The histories of videogames are so often contained with nostalgia for the screen, for the arcade, console, computer or game box design, and for the experience of playing itself. Various amateur photographs now archived on Flickr allow us to remember beyond the stereotypical, albeit iconic, imagery of Pac–Man and Space Invaders. The essence of play becomes captured in the photograph as a “collective memory” and “reflective nostalgia” for the places, times and actions inherent in the histories of the early 1970s and 1980s videogame era. It is through debating the so-often implied “reconstructed nostalgias” offered by videogame companies to consumers in their remakes of classic game titles that this paper explores “reflective nostalgia” of videogames by examining the role of photographs taken during the act of playing these games. In doing so it reframes 1980s videogame nostalgias beyond the “mediated space” of the screen, and moves instead towards the “play space” as another way of keeping these histories alive.
To create Boring Postcards from Italy, COLL.EO has collected more than one hundred of the most boring images from Forza Horizon 2. The result is a book that, in sharp contrast to the title, fascinates and surprises. Boring Postcards from Italy redefines the relationship between reality and simulation with “postcards” that are “boring” both in content and composition. The project is an appropriation and homage to Martins Parr’s seminal Boring Postcards series: a commentary on videogame architecture, tourism and simulation, photography and representation. It is, above all, a provocation.
They say a picture is worth a thousand words, but what about a videogame? The first episode of 1979 Revolution, a game that places you in the middle of the Iranian hostage crisis, speaks to just how important visibility can be when corruption and misinformation run rampant. You play as Reza, a photographer tasked with capturing the chaos of the regime change and subsequent protests. In this context, a picture becomes as dangerous as a stray bullet, rendering you a big target. A well-researched passion project from creator Navid Khonsari, 1979 takes you back to this important moment in history with a Telltale-style branching narrative. The consequences of your actions are palpable, your choices affecting the families and the splintered factions forming around you. Pushing both the medium and player to new heights, 1979‘s first episode can not only educate an unaware American audience, but also help us see our own role in the turmoil (source: Killscreen)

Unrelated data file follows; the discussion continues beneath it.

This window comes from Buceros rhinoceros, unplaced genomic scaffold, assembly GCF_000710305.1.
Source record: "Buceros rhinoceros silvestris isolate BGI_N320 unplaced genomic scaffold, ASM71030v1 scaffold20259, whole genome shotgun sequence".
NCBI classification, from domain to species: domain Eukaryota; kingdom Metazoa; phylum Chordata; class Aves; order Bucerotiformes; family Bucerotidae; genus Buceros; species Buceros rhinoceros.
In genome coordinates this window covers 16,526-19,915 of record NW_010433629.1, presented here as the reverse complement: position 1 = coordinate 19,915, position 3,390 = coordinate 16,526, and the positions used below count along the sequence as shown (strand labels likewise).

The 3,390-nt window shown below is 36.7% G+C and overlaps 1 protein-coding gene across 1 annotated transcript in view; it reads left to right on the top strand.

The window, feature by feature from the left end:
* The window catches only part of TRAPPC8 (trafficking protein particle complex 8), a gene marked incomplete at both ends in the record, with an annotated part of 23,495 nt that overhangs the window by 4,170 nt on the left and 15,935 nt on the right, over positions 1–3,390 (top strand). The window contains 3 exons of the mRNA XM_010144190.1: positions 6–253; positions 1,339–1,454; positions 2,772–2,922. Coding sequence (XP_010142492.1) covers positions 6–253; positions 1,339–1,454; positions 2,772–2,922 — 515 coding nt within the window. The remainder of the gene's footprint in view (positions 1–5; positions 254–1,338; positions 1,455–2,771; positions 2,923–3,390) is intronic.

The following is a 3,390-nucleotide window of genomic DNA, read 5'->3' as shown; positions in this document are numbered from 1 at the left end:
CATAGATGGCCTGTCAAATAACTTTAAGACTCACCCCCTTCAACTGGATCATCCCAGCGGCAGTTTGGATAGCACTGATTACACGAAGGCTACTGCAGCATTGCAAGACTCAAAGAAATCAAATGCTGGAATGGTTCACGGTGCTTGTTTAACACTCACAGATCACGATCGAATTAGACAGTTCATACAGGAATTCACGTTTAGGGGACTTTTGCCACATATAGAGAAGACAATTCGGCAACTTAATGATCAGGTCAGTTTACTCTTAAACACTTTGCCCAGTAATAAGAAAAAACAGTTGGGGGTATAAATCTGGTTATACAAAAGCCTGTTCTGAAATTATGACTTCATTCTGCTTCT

Reef Shot is an underwater adventure game that takes the player on an unusual voyage to the Pacific and gives him an opportunity to explore the world of marine life and discover sunken Mayan ruins and the end of the world prophecy.
The player starts a photo-diving expedition along the coast of Robinson Crusoe Island, which becomes a mysterious underwater adventure. The game combines a navigation system in 3D space and mechanics of taking photos in realistic underwater scenery. It offers an engaging experience based on various tasks and ocean environment, supported by high quality soundtrack.
The simplest camera to help you learn taking photos. Doesn’t require focusing or centering but can’t take perfect pictures. Good for shooting quick photos at the beginning of your underwater adventure.
A more advanced camera introduced later in the game that allows you to take better photos but requires more skill and patience. Focuses automatically, but takes a moment to do so. The right tool for a pro photographer.
The most difficult to handle, but also the most rewarding camera that requires you to focus photos yourself. The good news is that it allows you to take perfect underwater photos and pass the most difficult tasks.
photos can also be saved on the PC hard disk and shared with friends outside of the game.